Change is a Personal Choice
By R. Keith Mobley, Principal SME, Life Cycle Engineering
As appeared in Reflections on Excellence
Last week I attended a workshop on change management—even old dogs can learn new tricks, or at least renew old lessons. One of the first topics discussed was how you change the work culture in a plant or company. As you can imagine, the discussion quickly migrated to organizational behavior, getting people involved and tipping point. All of the more popular theories were espoused in great detail but everyone immediately fixated on the mechanics of getting everyone involved in the change process by creating cross-functional teams, building a change infrastructure comprised of natural leaders and change management professionals, and a variety of other methodologies designed to get as many people as possible involved in the mechanics of change management.
As I listened to these discussions, at times quite passionate, my mind—as it tends to do more and more often lately—wandered off to what change really means. Thinking back, I thought about all of the transformations and their requisite culture changes in which I have participated over almost five decades. Some succeeded and some failed. What made the difference?
To be effective, change must be at the individual level. Each member of the workforce—no matter how significant their role—must choose to change the way they think and behave before the work culture can change. Change is a very personal thing and all culture change must start with one individual and continue until all individuals within the culture you are trying to change have made that personal decision to change. Impossible? No, it is quite possible. Let me give two simple examples.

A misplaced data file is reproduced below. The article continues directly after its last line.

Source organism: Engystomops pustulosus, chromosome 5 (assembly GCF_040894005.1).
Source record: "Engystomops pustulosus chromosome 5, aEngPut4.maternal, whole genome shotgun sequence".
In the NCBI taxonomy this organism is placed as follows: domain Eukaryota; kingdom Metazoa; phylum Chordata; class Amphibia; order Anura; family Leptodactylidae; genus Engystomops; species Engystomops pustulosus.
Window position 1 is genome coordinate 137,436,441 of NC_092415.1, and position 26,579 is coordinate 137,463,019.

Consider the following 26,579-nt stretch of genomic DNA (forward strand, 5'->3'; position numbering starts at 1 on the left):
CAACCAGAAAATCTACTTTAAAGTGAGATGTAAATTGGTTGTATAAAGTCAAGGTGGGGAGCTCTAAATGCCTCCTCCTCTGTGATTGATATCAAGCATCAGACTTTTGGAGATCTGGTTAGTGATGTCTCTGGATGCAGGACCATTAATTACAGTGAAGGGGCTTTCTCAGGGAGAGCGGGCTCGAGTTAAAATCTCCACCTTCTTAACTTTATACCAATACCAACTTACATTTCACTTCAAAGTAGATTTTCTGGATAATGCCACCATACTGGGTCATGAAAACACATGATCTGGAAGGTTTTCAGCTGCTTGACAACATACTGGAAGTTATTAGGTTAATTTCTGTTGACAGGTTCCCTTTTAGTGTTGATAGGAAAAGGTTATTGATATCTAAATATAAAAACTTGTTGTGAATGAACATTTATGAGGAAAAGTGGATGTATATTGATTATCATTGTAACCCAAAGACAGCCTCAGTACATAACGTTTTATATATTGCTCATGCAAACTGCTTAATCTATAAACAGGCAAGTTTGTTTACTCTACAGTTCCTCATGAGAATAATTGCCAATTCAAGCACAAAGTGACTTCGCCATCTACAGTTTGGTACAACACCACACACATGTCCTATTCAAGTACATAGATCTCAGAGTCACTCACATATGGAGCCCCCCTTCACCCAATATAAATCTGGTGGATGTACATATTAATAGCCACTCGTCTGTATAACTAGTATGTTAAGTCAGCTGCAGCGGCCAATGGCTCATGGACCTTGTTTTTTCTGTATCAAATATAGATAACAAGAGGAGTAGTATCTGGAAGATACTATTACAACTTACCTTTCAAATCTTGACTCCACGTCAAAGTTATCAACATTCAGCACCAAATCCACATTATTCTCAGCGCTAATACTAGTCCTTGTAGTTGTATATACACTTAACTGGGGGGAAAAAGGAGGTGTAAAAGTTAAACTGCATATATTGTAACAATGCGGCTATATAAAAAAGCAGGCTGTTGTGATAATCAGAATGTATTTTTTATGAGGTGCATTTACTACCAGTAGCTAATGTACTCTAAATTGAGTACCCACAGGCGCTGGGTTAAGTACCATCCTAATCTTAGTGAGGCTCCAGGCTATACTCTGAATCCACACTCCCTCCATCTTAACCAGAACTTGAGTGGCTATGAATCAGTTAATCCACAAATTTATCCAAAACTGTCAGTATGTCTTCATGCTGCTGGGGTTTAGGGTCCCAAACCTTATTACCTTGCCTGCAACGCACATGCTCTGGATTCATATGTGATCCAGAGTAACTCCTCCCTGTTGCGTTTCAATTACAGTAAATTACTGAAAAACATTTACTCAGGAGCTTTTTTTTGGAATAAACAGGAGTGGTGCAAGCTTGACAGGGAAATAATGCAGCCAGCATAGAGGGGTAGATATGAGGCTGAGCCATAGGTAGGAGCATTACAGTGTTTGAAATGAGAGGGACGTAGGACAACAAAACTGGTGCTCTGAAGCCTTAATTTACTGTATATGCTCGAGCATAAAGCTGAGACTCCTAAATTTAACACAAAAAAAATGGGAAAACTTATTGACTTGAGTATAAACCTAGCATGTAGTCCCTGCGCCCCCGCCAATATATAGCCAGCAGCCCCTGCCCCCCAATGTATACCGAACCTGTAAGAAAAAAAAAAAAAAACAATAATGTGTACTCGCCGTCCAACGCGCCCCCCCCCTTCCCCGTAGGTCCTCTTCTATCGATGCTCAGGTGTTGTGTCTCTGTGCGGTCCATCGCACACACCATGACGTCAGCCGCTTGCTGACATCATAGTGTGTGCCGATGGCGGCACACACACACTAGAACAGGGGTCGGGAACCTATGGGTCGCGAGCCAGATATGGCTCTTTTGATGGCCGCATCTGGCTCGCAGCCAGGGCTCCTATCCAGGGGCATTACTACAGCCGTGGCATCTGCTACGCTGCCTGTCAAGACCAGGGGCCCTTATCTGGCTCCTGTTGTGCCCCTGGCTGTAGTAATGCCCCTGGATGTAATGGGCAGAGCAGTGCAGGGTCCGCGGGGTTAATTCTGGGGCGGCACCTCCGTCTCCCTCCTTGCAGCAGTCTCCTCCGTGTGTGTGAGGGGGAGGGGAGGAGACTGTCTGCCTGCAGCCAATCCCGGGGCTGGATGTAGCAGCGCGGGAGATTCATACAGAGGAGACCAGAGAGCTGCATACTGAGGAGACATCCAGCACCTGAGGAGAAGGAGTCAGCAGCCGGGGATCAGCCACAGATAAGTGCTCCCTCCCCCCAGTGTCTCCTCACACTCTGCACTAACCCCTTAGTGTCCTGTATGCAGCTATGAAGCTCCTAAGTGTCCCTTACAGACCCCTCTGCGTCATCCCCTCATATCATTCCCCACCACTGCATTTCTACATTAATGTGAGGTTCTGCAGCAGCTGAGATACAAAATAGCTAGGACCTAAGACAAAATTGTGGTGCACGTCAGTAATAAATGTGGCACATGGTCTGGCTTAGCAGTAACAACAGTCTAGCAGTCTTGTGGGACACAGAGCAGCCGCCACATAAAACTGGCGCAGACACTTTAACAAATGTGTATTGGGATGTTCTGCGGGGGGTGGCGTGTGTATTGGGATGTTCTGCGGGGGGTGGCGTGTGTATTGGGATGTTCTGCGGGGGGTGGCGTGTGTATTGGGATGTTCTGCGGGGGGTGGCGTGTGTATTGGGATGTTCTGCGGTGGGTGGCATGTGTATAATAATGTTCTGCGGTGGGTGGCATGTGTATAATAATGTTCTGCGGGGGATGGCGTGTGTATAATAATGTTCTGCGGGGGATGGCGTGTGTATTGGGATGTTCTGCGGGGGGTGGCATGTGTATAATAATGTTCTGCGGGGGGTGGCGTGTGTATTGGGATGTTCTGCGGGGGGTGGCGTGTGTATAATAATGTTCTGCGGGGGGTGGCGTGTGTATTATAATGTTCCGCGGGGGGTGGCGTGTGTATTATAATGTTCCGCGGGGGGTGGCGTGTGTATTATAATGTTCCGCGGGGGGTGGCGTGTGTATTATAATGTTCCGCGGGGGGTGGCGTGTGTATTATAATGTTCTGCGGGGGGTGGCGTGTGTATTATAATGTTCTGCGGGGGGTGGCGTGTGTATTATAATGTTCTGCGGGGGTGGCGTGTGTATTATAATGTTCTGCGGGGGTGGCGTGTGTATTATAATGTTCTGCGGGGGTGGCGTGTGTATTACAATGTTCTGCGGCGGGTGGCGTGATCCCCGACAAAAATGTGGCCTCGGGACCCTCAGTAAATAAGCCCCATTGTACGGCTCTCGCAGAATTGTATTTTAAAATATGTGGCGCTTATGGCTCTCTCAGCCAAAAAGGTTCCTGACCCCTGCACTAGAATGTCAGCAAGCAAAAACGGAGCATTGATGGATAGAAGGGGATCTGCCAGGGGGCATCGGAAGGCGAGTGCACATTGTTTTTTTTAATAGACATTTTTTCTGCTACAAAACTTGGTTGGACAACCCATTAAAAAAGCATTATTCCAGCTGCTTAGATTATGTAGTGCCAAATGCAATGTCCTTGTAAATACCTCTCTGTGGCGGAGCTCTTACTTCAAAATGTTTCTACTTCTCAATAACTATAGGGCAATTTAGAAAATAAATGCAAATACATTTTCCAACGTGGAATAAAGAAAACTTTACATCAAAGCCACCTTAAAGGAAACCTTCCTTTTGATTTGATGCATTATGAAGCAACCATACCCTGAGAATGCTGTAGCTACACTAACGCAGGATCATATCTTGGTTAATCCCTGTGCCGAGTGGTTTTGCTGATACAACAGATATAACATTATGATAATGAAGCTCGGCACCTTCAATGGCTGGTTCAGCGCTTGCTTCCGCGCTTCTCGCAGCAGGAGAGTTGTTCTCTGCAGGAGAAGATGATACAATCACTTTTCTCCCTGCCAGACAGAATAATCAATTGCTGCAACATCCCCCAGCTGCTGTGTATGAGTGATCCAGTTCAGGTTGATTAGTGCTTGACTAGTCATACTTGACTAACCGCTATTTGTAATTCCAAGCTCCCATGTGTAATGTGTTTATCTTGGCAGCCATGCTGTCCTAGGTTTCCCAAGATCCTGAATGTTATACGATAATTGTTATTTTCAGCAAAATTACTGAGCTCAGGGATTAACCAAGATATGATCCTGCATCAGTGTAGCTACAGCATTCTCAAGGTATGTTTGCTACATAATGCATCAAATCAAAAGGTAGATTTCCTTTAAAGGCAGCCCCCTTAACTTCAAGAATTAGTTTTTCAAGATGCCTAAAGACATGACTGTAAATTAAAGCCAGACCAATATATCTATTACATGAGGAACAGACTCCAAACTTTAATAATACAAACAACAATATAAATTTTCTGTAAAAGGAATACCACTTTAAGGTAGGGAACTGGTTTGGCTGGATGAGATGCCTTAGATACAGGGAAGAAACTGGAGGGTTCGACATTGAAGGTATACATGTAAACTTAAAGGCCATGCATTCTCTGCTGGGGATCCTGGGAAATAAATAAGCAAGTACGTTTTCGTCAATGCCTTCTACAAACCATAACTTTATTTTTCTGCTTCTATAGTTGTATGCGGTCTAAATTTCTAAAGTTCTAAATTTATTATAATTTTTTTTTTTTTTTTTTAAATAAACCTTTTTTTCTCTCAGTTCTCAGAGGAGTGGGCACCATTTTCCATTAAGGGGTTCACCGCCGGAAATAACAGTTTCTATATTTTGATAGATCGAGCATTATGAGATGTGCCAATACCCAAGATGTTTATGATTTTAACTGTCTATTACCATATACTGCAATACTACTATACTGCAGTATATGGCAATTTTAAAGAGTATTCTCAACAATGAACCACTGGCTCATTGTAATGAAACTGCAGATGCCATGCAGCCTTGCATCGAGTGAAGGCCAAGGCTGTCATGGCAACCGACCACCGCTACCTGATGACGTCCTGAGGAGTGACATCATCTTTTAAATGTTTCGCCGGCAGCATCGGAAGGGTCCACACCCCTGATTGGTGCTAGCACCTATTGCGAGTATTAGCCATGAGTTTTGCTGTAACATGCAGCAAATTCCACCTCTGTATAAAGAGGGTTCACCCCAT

First, every major religion began with one individual who had a vision, passion and an absolute commitment to a set of values and beliefs. That individual shared this unique vision with others who chose to become disciples and then helped others choose to embrace their shared vision. From this simple beginning, hundreds of millions of people share the same vision, passion and commitment to these religions—but in each religion it started with one individual who made a decision—a personal choice—to embrace certain values as a way of life.
If you want further proof, look to Japan, which grew rapidly from a devastated country to become one of the world’s manufacturing leaders. This remarkable transformation began with a few visionaries, like Dr. Edwards Deming, Philip Crosby, and later, James Womack, who were able to share their visions of effective manufacturing and management with the people who would become the leaders of today’s leading Japanese companies. These three men, and a few others, were able to help hundreds of thousands share a common vision and strive together as a team to become successful.
A more mundane example is a plant transformation that we led over a decade ago. The plant, an integrated steel mill consisting of more than 20,000 employees, had a culture that had passed on management responsibilities to successive generations of family members. Combine that culture with 13 unions and an almost total lack of standard processes and procedures and you have a guaranteed formula for failure. As you would expect, this plant was losing money—more than $150 million annually—as well as key customers because of quality and late delivery issues. Even the Japanese experts, who spent six months evaluating the plant, thought this plant was beyond hope and should be shut down. In everyone’s view this was a hopeless cause. Within three years, this hopeless plant was profitable, had been certified as a preferred vendor by its major customers and was well on its way to success. What changed?